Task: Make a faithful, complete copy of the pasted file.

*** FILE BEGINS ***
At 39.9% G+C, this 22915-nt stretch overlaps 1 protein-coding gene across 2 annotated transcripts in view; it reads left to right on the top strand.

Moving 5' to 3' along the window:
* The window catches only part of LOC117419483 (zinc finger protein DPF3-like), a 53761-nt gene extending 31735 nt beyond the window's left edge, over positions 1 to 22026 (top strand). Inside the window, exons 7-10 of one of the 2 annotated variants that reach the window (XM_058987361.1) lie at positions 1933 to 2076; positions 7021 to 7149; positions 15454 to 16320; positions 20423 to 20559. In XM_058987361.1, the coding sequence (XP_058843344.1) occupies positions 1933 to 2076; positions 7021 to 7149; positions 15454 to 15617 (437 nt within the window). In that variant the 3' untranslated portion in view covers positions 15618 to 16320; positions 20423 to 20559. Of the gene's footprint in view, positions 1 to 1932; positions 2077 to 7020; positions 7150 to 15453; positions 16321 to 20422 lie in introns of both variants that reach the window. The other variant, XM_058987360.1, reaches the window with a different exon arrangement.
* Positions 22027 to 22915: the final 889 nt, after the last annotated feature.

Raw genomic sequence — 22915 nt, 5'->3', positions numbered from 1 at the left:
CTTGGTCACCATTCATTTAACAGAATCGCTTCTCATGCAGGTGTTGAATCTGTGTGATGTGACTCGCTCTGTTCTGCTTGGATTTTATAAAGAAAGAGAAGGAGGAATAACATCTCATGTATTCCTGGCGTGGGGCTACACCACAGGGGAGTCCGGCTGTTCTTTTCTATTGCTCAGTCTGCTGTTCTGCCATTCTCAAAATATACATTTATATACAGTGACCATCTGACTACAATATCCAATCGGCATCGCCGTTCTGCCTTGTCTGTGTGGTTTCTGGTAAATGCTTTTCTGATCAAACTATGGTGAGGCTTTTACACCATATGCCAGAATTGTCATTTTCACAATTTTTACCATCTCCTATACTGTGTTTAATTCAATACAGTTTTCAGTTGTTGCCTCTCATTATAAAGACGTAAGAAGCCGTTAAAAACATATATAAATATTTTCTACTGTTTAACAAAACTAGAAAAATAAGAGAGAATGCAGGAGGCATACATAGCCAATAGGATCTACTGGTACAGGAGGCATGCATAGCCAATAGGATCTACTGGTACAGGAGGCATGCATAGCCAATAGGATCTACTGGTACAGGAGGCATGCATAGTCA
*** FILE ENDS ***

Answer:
At 39.9% G+C, this 22915-nt stretch overlaps 1 protein-coding gene across 2 annotated transcripts in view; it reads left to right on the top strand.

Moving 5' to 3' along the window:
* The window catches only part of LOC117419483 (zinc finger protein DPF3-like), a 53761-nt gene extending 31735 nt beyond the window's left edge, over positions 1 to 22026 (top strand). Inside the window, exons 7-10 of one of the 2 annotated variants that reach the window (XM_058987361.1) lie at positions 1933 to 2076; positions 7021 to 7149; positions 15454 to 16320; positions 20423 to 20559. In XM_058987361.1, the coding sequence (XP_058843344.1) occupies positions 1933 to 2076; positions 7021 to 7149; positions 15454 to 15617 (437 nt within the window). In that variant the 3' untranslated portion in view covers positions 15618 to 16320; positions 20423 to 20559. Of the gene's footprint in view, positions 1 to 1932; positions 2077 to 7020; positions 7150 to 15453; positions 16321 to 20422 lie in introns of both variants that reach the window. The other variant, XM_058987360.1, reaches the window with a different exon arrangement.
* Positions 22027 to 22915: the final 889 nt, after the last annotated feature.

Raw genomic sequence — 22915 nt, 5'->3', positions numbered from 1 at the left:
CTTGGTCACCATTCATTTAACAGAATCGCTTCTCATGCAGGTGTTGAATCTGTGTGATGTGACTCGCTCTGTTCTGCTTGGATTTTATAAAGAAAGAGAAGGAGGAATAACATCTCATGTATTCCTGGCGTGGGGCTACACCACAGGGGAGTCCGGCTGTTCTTTTCTATTGCTCAGTCTGCTGTTCTGCCATTCTCAAAATATACATTTATATACAGTGACCATCTGACTACAATATCCAATCGGCATCGCCGTTCTGCCTTGTCTGTGTGGTTTCTGGTAAATGCTTTTCTGATCAAACTATGGTGAGGCTTTTACACCATATGCCAGAATTGTCATTTTCACAATTTTTACCATCTCCTATACTGTGTTTAATTCAATACAGTTTTCAGTTGTTGCCTCTCATTATAAAGACGTAAGAAGCCGTTAAAAACATATATAAATATTTTCTACTGTTTAACAAAACTAGAAAAATAAGAGAGAATGCAGGAGGCATACATAGCCAATAGGATCTACTGGTACAGGAGGCATGCATAGCCAATAGGATCTACTGGTACAGGAGGCATGCATAGCCAATAGGATCTACTGGTACAGGAGGCATGCATAGTCA